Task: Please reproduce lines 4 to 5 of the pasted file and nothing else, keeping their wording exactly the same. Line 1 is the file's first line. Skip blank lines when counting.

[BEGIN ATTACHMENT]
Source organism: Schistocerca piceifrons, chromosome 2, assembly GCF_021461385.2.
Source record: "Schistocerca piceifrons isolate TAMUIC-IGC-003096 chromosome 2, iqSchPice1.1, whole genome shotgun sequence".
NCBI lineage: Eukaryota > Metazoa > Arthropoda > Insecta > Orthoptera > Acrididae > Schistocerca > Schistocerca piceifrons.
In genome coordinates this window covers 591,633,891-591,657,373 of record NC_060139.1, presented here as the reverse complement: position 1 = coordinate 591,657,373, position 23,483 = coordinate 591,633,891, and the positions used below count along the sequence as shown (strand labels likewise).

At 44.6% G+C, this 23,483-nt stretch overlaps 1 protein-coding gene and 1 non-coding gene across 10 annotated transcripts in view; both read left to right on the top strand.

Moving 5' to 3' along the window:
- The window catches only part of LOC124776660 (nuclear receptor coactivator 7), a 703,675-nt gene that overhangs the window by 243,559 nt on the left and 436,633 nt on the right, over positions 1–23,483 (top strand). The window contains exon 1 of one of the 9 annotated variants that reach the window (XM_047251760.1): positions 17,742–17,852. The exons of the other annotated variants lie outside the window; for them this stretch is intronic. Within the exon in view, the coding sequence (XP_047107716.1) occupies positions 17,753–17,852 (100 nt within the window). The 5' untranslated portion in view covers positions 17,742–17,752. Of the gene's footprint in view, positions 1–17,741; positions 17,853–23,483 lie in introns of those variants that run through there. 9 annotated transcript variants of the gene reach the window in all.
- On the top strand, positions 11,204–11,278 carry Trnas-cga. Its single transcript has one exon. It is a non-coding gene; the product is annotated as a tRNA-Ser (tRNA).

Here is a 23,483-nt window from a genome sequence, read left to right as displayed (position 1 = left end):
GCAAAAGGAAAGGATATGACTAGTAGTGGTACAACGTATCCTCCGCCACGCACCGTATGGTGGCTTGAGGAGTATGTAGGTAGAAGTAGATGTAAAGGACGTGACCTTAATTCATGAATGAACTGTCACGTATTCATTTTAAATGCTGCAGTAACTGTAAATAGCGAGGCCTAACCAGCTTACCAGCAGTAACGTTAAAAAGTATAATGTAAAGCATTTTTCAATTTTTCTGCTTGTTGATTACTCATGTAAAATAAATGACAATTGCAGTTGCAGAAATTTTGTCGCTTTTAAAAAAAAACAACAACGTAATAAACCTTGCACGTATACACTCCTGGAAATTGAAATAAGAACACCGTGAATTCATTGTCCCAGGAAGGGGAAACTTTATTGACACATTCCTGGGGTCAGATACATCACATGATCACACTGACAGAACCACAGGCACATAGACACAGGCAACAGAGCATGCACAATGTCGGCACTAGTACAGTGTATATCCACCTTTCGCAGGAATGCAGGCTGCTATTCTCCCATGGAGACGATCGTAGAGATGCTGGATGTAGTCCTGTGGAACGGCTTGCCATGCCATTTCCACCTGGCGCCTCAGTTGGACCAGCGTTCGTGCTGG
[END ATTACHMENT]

In genome coordinates this window covers 591,633,891-591,657,373 of record NC_060139.1, presented here as the reverse complement: position 1 = coordinate 591,657,373, position 23,483 = coordinate 591,633,891, and the positions used below count along the sequence as shown (strand labels likewise).

At 44.6% G+C, this 23,483-nt stretch overlaps 1 protein-coding gene and 1 non-coding gene across 10 annotated transcripts in view; both read left to right on the top strand.